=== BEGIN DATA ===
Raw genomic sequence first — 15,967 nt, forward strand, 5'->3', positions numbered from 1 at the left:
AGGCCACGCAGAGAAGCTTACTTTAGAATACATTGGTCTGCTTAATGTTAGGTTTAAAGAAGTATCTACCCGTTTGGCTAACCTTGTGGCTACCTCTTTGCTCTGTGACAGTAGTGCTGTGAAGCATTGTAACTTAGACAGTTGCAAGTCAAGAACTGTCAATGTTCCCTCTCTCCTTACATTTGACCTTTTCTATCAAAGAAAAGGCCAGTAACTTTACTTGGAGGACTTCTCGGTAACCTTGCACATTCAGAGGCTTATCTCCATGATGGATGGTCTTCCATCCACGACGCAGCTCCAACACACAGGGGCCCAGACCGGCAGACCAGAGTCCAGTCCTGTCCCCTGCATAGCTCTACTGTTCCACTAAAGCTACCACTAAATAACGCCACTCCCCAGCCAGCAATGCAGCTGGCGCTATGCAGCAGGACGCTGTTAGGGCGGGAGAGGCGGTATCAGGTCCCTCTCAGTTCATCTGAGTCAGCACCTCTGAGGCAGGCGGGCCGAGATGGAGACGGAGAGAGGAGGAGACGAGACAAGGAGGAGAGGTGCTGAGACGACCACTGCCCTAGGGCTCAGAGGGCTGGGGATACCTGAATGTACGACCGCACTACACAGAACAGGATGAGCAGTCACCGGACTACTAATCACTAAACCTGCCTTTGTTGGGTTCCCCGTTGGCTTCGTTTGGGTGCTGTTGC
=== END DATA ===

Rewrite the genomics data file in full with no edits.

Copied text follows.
Raw genomic sequence first — 15,967 nt, forward strand, 5'->3', positions numbered from 1 at the left:
AGGCCACGCAGAGAAGCTTACTTTAGAATACATTGGTCTGCTTAATGTTAGGTTTAAAGAAGTATCTACCCGTTTGGCTAACCTTGTGGCTACCTCTTTGCTCTGTGACAGTAGTGCTGTGAAGCATTGTAACTTAGACAGTTGCAAGTCAAGAACTGTCAATGTTCCCTCTCTCCTTACATTTGACCTTTTCTATCAAAGAAAAGGCCAGTAACTTTACTTGGAGGACTTCTCGGTAACCTTGCACATTCAGAGGCTTATCTCCATGATGGATGGTCTTCCATCCACGACGCAGCTCCAACACACAGGGGCCCAGACCGGCAGACCAGAGTCCAGTCCTGTCCCCTGCATAGCTCTACTGTTCCACTAAAGCTACCACTAAATAACGCCACTCCCCAGCCAGCAATGCAGCTGGCGCTATGCAGCAGGACGCTGTTAGGGCGGGAGAGGCGGTATCAGGTCCCTCTCAGTTCATCTGAGTCAGCACCTCTGAGGCAGGCGGGCCGAGATGGAGACGGAGAGAGGAGGAGACGAGACAAGGAGGAGAGGTGCTGAGACGACCACTGCCCTAGGGCTCAGAGGGCTGGGGATACCTGAATGTACGACCGCACTACACAGAACAGGATGAGCAGTCACCGGACTACTAATCACTAAACCTGCCTTTGTTGGGTTCCCCGTTGGCTTCGTTTGGGTGCTGTTGC